So, I might not particularly relate to the people getting dressed up to take outfit photos at home right now, but I don’t really feel I can judge them, if that’s what’s helping them get through this. And while I was relieved that the sponsored post I had scheduled for last week was postponed at the last minute, because the subject matter really didn’t seem appropriate under the circumstances, this week I’ve been responding to the brands who’ve contacted me about potential collaborations – assuming they’re relevant, obviously – because, the fact is, pandemic or not, girl’s gotta eat.

Is it wrong for influencers to continue to try to … well, influence… under the circumstances, though? 

Plenty of people seem to think so – if Twitter is anything to go by, anyway. I’ve been fortunate in that I haven’t had any comments to that effect myself, but I have a few blogging friends who’ve been quite upset by the backlash they’ve had for continuing to create content (Or even just continuing to promote older content…) over the past couple of weeks, and I’ve honestly been quite surprised by it. Content creation, after all, is how these people – myself included – make a living: and – crucially – it’s the kind of living they might just be able to continue making without leaving the safety of their homes. Why would anyone expect them to NOT do that, if they possibly could? What’s the alternative? Should they just give up, and not be able to pay their bills next month, even although it was – potentially – within their power to continue to do so?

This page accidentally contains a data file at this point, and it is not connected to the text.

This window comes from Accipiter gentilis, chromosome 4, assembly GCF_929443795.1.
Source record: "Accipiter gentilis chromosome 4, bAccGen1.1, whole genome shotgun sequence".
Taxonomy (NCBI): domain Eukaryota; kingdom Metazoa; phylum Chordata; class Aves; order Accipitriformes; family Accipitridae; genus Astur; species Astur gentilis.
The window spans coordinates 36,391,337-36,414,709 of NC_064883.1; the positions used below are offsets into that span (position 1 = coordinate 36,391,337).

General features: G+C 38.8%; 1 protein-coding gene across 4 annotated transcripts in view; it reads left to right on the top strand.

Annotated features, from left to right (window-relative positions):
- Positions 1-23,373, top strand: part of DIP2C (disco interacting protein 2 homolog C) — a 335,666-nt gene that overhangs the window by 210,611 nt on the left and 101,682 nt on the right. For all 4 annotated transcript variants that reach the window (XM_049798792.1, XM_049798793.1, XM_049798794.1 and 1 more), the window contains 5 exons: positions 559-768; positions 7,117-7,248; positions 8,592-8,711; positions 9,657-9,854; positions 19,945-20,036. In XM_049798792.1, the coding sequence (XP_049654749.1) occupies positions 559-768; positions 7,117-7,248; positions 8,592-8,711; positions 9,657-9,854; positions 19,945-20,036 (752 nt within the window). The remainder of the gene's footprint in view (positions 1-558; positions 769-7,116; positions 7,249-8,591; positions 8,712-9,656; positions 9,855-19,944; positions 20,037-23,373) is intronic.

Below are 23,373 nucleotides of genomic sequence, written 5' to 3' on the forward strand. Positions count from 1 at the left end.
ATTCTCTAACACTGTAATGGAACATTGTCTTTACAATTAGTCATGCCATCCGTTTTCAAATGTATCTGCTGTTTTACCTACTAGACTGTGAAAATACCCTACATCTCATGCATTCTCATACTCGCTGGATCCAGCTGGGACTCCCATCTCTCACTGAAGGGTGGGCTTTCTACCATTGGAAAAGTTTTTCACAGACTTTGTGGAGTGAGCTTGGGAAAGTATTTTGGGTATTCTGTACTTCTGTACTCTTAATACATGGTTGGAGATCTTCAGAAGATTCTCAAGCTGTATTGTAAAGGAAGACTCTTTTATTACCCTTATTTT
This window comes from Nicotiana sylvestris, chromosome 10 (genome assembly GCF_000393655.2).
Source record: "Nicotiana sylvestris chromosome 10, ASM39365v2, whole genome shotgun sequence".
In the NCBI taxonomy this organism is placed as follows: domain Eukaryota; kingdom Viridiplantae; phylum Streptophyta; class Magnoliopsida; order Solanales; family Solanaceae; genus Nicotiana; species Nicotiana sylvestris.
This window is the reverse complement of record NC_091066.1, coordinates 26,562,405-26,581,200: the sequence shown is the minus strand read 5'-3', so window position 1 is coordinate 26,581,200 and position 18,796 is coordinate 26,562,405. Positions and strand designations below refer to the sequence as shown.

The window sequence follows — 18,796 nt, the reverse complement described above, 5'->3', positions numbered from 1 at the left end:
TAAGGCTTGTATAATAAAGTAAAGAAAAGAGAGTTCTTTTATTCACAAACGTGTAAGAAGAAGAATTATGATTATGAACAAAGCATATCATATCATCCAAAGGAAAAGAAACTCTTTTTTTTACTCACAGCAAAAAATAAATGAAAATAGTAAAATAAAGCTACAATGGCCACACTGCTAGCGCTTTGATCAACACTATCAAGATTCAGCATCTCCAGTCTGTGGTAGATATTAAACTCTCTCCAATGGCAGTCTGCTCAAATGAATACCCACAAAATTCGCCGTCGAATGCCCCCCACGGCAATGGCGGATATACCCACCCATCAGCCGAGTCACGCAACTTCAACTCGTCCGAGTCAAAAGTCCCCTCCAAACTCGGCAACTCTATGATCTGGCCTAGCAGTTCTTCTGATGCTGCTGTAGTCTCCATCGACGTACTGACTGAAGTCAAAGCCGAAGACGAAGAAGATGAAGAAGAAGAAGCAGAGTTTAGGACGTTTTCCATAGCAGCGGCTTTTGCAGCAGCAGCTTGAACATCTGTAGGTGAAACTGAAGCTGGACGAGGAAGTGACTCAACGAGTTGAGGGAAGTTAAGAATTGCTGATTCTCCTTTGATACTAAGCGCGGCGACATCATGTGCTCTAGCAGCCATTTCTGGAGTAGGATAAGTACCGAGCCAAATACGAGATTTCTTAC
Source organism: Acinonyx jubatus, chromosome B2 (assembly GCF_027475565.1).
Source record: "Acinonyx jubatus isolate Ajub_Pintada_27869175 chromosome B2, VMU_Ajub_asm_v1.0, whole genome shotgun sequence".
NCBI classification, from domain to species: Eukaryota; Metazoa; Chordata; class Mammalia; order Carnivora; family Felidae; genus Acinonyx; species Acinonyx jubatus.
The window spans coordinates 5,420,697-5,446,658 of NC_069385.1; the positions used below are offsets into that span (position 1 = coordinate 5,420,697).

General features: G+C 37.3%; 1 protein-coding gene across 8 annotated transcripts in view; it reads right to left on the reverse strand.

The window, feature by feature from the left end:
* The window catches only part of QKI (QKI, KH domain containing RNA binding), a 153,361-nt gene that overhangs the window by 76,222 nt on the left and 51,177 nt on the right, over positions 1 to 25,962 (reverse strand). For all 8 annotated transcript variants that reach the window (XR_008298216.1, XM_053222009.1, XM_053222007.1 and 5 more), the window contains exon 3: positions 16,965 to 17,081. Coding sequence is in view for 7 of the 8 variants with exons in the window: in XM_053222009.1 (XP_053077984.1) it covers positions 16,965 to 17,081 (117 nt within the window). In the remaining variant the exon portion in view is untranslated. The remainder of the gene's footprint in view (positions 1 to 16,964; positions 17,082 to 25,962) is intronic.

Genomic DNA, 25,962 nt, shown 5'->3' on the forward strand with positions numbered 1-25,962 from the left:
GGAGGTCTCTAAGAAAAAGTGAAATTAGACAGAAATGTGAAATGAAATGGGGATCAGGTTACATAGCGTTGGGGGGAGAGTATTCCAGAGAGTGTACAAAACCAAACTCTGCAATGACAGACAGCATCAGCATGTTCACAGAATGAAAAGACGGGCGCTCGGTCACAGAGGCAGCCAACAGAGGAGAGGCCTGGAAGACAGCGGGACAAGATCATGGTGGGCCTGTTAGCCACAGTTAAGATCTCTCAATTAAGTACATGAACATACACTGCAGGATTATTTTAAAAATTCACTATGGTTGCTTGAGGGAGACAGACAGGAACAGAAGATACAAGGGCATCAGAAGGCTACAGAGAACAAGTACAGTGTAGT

And, if so: WHY? 

Why would you expect someone not to work, if they’re able to do it? We don’t seem to have this expectation of people in other industries  (Even other non-essential, totally frivolous ones: I haven’t seen anyone calling for online fashion and beauty brands, for instance, to stop trading at the moment, but apparently the people who just write about those brands are doing something morally reprehensible?), accepting, instead, that they’re just doing their jobs, and trying their hardest to keep their heads above water, and/or their businesses afloat during hard times. When it comes to influencers, though, there’s still a lot of stigma involved attached to making money from selling/promoting things, and I worry that it might force people to shut up shop, even although they could have stayed open.